Sunday, 30 May 2010

Hosta Glory

I have a passion for hostas. The first one was given to me by my sister, JA, following a visit to Southport Show in 1995 where I saw a wonderful display of these foliage plants and was smitten. This plant (Aureomarginata, if my memory serves me well) established so well in a previous garden that I had to leave it behind. Since then I have been virtually unable to resist a 'new' hosta for the garden, though I am not especially taken with the yellow forms.The largest and oldest hosta we have resides in a half barrel against the east-facing wall of the house, Frances Williams is blue-green with soft lime green edges and very resistant to slugs and snails as the foliage is quite tough.
Other favourites in pots on the east of the house include Francee (above left) and Aureomarginata (above right). The morning sun and shade from about 11.30 seem to suit these hostas and sitting in the middle of a gravel path, these pots suffer little pest damage.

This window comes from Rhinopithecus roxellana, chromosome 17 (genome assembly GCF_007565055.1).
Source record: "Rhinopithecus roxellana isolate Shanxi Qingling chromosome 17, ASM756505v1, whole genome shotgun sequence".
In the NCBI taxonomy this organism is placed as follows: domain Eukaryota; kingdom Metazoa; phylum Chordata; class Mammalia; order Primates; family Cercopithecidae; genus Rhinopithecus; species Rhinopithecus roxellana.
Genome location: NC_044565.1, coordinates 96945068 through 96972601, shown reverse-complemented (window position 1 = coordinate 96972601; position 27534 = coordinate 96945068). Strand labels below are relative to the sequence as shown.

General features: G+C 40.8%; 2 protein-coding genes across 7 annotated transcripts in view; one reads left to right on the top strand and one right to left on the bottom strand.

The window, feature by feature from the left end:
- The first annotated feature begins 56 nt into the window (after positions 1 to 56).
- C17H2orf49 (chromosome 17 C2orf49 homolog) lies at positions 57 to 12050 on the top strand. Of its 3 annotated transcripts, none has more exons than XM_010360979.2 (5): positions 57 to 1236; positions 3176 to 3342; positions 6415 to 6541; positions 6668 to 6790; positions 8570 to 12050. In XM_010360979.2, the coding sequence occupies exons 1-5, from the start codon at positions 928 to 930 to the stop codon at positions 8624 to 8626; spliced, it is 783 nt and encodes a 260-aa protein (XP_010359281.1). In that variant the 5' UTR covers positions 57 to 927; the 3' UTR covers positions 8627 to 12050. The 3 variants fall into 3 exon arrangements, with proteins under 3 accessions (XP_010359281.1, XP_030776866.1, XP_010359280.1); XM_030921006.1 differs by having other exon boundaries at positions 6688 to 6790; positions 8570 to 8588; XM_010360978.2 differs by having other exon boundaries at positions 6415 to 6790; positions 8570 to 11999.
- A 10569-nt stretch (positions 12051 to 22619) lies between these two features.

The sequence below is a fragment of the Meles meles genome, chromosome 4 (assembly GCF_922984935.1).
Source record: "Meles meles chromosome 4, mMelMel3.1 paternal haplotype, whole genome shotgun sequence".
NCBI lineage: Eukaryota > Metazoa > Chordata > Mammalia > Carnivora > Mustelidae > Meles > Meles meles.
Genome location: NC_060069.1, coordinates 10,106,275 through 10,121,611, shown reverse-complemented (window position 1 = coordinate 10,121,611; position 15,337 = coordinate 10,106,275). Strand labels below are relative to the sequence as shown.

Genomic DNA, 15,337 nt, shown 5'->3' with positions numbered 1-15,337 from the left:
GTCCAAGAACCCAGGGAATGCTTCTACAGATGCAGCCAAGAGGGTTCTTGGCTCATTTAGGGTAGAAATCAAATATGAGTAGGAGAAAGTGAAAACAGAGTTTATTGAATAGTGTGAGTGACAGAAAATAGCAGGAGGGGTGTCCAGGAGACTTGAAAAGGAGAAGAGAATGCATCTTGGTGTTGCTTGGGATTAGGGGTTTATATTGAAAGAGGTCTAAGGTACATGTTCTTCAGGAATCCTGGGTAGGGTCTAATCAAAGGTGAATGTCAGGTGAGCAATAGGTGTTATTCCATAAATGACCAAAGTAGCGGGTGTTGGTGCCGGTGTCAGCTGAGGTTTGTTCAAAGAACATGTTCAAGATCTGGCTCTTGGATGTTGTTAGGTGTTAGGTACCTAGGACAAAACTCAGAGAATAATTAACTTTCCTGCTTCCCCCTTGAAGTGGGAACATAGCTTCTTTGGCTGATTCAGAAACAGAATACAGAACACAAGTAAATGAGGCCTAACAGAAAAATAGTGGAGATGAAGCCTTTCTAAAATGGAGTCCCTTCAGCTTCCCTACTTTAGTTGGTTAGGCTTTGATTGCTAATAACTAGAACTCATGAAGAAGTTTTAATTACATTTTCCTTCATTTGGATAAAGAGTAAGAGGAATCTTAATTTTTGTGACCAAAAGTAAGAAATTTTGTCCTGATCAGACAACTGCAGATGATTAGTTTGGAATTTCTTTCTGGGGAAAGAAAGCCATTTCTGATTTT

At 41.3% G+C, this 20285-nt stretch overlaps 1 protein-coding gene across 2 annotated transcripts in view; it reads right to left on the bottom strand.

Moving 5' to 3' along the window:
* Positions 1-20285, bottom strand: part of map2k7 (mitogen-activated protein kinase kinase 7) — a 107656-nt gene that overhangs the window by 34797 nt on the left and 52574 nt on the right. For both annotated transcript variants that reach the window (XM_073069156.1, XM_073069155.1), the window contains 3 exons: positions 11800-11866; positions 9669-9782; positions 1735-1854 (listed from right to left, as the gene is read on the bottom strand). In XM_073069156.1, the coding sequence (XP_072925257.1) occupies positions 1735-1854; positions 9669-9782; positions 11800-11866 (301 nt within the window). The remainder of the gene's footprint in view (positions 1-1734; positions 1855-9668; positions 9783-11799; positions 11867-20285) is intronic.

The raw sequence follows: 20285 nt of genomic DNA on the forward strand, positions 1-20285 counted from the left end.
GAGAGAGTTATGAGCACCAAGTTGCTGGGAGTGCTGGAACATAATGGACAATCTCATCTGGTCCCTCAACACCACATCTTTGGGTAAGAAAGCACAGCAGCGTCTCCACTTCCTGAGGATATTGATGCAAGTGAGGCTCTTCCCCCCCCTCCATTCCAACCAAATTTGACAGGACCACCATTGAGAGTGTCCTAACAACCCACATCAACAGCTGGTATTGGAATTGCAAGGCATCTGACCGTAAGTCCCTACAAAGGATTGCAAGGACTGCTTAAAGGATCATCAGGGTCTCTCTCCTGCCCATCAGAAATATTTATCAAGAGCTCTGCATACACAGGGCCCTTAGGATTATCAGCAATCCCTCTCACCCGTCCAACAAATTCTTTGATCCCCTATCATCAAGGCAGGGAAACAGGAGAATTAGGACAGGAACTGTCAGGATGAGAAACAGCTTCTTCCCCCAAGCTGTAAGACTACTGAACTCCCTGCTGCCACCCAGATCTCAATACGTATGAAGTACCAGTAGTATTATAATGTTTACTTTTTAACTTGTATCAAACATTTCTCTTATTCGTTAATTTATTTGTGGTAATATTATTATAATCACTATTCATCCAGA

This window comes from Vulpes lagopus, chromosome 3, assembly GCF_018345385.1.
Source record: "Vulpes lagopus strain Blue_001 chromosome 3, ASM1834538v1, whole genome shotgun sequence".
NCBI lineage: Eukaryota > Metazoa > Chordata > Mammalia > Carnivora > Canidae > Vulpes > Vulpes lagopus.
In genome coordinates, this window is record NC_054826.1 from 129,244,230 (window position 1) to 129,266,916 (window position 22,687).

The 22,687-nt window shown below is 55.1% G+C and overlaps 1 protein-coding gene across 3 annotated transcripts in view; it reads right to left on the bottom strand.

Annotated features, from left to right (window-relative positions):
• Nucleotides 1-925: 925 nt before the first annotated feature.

On the terrace and party patio are more potted examples including Twightlight (above), Great Expectations (not pictured), Patriot and Guacamole.

And this year I'm even trying young Fire and Ice in hanging baskets, again on the east of the house. At the moment they are looking well with the trailing yellow flowering basket plants, I'll post photos of their progress later in the season.
In the woodland borders under the apple trees lives a selection of hostas - another Aureomarginata, Halcyon, with its blue leaves and hosta undulata (all pictured above) with its swirling leaf form. The colours of these hostas are richer than those by the east of the house, this may be due to them receiving no direct sunlight, but living in softly dappled shade or full shade for the whole day. Also in the woodland borders are Sum and Substance, Sharmon and Pacific Blue - quite a miniature with closely packed leaves, very appealing at the edge of the border.Other hostas are planted in a border in full sun with young grasses - this is a fairly new border and I've yet to see how the hostas fair in this position, at the moment they are suffering more slug and snail damage than those in other positions.

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